Corporate Europe Observatory

Exposing the power of corporate lobbying in the EU

  • Dansk
  • NL
  • EN
  • FI
  • FR
  • DE
  • EL
  • IT
  • NO
  • PL
  • PT
  • RO
  • SL
  • ES
  • SV

Investment proposals will cost taxpayers - Spanish MEP Zalba Bidegain again happy to act as a puppet for outside interests

Brussels, 31 March 2011 – EU member states – and taxpayers – are risking legal action from foreign companies as a result of new international investment policies currently being discussed by the EU. A new report by Corporate Europe Observatory, Investment Rights Stifle Democracy, highlights how industry lobby groups, law firms and member states acting in their interest have manipulated proposals in order to weaken safeguards for governments and citizens [1]. 

Under the new rules, which will be voted on in Parliament next week, investors from China, India or elsewhere could sue EU member states if they find that a law in the area of public health, environmental protection or social policy interferes with their profits. Similar rules have already led to claims of millions of Euros against the German and Slovak governments, after foreign investors objected to national legislation, with taxpayers paying the price. In Uruguay, the tobacco company Philip Morris initiated proceedings against proposals to include health warnings on cigarette packs, arguing it would create a substantial loss of market share. 

Report author Pia Eberhardt said:

It is only a matter of time until European taxpayers will have to compensate multinationals with hundreds of millions of Euros because companies don't like policies which hamper their profits. Cases have already been brought in several countries, objecting to environmental regulations and health protection measures. There is a real danger that policy-makers will shy away from regulations in the interest of their citizens, for fear of these excessive claims. Politicians and national governments appear to think they are acting in the interests of EU investors overseas, but they are in fact exposing themselves to predatory action from foreign investors in Europe.”

 'Investment Rights Stifle Democracy’ also reveals that a number of MEPs from the European People’s Party have tabled industry-biased amendments to axe proposals for a more balanced investment regime. One of the MEPs highlighted is Pablo Zalba Bidegain, the Spanish MEP who was exposed by undercover journalists last weekend for having agreed to table amendments in the Parliament in return for payment.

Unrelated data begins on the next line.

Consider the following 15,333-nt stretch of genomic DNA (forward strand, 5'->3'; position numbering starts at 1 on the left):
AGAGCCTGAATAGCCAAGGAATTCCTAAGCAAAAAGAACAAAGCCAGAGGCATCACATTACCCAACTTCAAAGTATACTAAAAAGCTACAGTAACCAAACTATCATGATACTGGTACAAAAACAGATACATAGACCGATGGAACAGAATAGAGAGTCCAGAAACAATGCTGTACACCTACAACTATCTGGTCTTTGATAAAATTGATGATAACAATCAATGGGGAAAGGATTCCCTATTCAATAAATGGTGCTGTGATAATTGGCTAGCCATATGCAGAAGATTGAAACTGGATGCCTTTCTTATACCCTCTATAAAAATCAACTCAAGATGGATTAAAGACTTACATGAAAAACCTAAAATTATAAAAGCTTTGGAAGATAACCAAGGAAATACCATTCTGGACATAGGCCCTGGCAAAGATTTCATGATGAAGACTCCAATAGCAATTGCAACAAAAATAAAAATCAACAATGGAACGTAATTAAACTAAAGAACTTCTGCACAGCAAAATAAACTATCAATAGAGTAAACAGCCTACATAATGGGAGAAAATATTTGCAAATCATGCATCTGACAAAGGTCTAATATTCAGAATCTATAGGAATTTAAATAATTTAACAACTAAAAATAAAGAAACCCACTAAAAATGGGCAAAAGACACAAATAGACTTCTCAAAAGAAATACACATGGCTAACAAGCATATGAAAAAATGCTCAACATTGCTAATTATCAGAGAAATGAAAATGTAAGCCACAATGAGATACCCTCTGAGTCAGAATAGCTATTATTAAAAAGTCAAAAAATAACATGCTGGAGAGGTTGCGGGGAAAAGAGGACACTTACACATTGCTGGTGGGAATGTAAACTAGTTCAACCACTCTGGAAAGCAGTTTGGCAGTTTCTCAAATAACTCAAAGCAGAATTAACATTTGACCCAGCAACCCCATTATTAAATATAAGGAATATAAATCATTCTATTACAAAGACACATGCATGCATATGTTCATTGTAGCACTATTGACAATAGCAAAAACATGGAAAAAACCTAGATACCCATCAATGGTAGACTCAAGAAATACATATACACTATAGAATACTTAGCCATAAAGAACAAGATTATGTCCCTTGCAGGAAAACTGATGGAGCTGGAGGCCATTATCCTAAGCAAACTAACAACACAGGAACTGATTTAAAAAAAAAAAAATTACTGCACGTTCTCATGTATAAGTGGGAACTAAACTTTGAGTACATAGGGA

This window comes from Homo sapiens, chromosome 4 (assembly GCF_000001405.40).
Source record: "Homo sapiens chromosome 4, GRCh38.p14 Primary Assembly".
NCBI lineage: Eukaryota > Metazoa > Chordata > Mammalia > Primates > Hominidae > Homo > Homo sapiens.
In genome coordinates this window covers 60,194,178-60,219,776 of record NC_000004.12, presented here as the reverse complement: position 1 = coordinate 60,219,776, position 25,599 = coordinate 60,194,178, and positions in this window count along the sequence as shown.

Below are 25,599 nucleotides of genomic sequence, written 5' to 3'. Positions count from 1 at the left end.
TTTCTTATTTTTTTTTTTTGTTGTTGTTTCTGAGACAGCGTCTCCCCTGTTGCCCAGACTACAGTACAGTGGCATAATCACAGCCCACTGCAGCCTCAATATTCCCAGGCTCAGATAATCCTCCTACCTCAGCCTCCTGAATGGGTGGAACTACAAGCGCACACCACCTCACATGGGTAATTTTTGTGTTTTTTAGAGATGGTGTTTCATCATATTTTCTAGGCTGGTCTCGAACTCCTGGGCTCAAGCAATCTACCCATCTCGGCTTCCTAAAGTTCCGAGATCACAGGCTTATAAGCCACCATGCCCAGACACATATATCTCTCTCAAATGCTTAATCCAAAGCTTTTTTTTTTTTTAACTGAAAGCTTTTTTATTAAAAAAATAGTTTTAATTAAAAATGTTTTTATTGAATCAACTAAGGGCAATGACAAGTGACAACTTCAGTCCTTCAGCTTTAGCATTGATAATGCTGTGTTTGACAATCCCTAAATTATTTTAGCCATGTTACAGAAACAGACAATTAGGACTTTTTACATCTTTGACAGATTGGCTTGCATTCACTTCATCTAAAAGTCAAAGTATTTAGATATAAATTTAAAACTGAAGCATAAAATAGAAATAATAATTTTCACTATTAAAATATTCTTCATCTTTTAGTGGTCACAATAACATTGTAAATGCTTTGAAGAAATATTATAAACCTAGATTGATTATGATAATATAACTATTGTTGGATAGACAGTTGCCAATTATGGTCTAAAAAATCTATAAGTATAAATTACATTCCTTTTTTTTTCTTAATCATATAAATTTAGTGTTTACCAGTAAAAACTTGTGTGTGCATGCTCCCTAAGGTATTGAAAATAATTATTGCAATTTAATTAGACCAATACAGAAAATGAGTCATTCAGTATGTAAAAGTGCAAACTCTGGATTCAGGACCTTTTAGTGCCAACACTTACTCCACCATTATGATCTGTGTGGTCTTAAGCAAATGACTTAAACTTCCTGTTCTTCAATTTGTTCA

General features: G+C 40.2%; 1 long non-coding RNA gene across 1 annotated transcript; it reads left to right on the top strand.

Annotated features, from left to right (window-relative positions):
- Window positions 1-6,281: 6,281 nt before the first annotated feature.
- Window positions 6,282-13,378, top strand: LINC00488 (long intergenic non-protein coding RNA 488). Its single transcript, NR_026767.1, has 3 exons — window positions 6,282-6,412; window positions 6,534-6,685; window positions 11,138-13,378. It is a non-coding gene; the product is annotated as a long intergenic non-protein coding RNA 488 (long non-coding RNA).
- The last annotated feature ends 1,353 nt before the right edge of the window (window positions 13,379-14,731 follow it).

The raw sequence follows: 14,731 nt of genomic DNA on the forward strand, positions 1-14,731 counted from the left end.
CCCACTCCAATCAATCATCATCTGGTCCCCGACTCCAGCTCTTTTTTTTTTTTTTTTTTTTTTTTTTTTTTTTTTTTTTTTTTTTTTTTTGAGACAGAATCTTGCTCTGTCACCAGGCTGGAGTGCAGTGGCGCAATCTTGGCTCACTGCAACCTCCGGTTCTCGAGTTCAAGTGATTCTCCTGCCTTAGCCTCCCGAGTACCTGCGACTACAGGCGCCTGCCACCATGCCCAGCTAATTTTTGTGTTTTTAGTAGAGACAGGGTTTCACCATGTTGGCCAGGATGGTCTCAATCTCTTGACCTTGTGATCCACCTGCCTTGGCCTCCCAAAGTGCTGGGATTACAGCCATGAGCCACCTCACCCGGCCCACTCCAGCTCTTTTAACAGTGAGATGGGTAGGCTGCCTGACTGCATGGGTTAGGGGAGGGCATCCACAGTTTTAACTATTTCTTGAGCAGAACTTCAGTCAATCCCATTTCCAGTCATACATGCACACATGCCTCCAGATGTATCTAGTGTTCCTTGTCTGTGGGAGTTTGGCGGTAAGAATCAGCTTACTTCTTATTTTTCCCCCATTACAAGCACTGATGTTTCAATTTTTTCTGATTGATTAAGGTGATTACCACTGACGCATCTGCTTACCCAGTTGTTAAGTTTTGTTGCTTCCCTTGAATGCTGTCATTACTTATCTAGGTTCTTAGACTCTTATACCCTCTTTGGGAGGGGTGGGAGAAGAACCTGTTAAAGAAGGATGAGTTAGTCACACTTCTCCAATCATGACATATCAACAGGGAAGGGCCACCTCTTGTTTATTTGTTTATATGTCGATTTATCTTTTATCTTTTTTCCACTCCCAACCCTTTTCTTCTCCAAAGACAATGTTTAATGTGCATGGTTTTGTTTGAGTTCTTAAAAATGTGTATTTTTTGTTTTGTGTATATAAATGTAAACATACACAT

Carl Schlyter MEP, one of the Parliament’s rapporteurs on the investment discussion, told CEO he had never seen such an extreme example of MEPs focusing solely on big business interests [2]. 

More than 170 European civil society organisations have urged MEPs to champion a balanced investment policy that holds corporations accountable and protects the right to regulate in favour of public interest, decent work, human rights and environmental sustainability [3].


Pia Eberhardt, pia[at]


[1] The report, Investment rights stifle democracy, can be downloaded here:

[2] Interview with MEP Carl Schlyter: Lobbyism is the main reason for bad policies in the EU:

[3] Civil society statement: Just EU investment policy now!:

Related issues: 

Two separate developments on European regulatory issues – regulatory cooperation under TTIP and the "Better Regulation Agenda" – are set to introduce a new style of rulemaking in the EU, one that would introduce severe obstacles to anything that would against the interests of multinational corporations in the EU and the US. 

Les mêmes grandes entreprises à la manœuvre dans le tafta/ ttip et la COP21.

What do “COP21” and the ongoing EU-US trade negotiations, TTIP, have in common?

Despite the scandal surrounding Volkswagen’s rigged pollution measuring equipment and the flawed EU car test regime, the proposed EU-US trade deal (the Transatlantic Trade and Investment Partnership, TTIP) is set to include rules on tests that could make a solution more difficult. EU negotiators are even moving in tandem with the very car industry that just lost all credibility.

Big corporations are taking a strong interest in this years Climate Negotiations in Paris - COP21. But what lies behind the glossy publications and impressive business events ?

An overview of CEO's activities in Paris

A new guide to lobbying and greenwashing around the UN climate talks

'Lobby Planet Paris'' maps the big corporations, lobby groups and trade associations that are trying hard to capture the climate talks

Capturing COP21 - Corporate influence and the UN climate summit in Paris

The corporate lobby tour

Stop the Crop

Alternative Trade Mandate